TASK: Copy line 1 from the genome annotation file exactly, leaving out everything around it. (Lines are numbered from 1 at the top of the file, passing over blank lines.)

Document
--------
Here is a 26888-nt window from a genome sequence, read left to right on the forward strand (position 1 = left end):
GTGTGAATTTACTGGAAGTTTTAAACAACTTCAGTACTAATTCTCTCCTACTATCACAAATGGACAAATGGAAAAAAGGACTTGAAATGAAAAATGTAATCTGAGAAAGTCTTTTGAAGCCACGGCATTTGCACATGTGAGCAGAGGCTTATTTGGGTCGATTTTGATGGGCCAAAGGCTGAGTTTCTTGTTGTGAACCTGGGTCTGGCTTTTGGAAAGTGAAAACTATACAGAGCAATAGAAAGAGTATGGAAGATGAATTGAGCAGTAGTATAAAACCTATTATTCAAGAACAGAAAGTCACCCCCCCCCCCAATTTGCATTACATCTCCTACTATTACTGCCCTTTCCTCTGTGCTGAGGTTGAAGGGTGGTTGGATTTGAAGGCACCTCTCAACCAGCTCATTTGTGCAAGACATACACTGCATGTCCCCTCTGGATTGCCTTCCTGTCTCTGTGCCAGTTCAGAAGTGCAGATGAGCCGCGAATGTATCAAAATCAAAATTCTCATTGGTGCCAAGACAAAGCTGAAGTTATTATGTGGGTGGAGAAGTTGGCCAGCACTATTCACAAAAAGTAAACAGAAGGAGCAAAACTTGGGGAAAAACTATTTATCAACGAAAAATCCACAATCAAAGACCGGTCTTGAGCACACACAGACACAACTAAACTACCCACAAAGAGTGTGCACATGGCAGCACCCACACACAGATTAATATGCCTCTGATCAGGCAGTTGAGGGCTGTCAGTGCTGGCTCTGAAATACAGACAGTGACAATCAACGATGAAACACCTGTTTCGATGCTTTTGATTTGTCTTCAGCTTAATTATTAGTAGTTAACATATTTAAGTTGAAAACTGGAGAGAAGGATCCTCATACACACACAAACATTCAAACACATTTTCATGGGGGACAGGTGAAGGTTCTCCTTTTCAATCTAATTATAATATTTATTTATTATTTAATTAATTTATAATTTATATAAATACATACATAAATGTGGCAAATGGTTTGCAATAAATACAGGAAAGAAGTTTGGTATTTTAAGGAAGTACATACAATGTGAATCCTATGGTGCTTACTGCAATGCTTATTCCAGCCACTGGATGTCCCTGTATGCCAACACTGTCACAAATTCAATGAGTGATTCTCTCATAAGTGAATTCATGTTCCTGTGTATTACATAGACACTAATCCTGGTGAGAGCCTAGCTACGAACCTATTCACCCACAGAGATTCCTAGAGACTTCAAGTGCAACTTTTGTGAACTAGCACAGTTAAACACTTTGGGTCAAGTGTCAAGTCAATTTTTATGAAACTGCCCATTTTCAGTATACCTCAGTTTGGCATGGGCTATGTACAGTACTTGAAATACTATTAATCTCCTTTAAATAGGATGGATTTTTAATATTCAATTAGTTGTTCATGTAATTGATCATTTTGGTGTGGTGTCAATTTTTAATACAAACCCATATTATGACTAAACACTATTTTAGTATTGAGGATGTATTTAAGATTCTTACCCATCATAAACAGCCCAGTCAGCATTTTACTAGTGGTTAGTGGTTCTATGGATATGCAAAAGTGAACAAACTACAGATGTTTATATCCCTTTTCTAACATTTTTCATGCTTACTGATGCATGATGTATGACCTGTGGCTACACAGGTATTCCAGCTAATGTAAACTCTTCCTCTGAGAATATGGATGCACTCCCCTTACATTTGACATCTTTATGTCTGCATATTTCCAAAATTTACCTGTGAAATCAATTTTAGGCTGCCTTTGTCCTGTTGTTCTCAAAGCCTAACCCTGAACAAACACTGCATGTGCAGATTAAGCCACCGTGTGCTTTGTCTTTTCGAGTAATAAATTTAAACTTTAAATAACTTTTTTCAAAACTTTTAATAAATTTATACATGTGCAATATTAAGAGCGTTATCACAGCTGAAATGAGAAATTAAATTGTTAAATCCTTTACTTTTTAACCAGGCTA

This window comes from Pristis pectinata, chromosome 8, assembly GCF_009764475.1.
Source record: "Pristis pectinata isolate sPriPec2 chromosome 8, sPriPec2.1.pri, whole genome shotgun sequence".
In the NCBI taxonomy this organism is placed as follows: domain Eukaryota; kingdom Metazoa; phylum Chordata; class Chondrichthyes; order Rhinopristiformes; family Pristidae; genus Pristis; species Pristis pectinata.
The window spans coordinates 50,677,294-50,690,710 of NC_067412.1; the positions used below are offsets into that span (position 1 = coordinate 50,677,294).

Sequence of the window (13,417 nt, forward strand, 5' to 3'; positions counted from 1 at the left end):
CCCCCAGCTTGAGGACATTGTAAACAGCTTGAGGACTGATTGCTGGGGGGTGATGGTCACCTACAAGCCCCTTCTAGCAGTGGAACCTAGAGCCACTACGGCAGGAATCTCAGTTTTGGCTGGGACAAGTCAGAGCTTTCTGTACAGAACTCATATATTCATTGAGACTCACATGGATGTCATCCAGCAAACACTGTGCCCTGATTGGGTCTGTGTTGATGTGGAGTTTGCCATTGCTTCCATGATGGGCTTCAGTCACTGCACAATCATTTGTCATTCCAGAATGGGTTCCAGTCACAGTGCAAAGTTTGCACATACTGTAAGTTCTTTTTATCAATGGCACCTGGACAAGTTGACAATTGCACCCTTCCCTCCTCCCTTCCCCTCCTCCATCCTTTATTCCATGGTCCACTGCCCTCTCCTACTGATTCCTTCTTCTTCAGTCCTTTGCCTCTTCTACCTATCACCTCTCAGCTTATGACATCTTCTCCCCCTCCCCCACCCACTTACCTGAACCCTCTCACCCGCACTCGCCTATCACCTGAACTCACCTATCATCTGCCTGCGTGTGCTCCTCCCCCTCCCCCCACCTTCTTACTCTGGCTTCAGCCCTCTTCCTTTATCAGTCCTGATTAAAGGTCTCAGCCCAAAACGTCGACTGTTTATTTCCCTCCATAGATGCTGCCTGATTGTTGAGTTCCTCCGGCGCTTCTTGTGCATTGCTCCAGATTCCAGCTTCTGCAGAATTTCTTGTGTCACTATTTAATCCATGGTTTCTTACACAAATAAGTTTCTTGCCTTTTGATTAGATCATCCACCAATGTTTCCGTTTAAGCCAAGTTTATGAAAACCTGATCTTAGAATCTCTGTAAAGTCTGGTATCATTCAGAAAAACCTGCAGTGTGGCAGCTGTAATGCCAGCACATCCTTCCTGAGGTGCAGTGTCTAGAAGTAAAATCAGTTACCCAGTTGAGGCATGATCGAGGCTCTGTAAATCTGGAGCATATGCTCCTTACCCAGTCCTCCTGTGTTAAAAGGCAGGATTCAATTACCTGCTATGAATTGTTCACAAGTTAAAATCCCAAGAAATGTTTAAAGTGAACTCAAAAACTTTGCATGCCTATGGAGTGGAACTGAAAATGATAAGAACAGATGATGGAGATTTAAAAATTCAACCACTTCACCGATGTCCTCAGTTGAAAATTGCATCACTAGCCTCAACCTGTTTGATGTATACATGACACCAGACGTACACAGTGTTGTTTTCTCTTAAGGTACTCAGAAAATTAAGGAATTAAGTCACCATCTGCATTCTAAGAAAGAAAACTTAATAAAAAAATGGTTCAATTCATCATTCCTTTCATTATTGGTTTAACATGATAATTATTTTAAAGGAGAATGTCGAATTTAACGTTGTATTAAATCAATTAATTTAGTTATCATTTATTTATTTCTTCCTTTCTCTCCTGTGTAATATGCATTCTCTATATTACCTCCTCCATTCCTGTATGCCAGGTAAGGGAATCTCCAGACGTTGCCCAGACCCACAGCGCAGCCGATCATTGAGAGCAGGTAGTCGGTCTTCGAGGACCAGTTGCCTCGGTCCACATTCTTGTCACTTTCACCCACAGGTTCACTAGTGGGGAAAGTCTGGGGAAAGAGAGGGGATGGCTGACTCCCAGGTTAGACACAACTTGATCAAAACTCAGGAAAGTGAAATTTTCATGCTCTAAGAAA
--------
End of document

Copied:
Here is a 26888-nt window from a genome sequence, read left to right on the forward strand (position 1 = left end):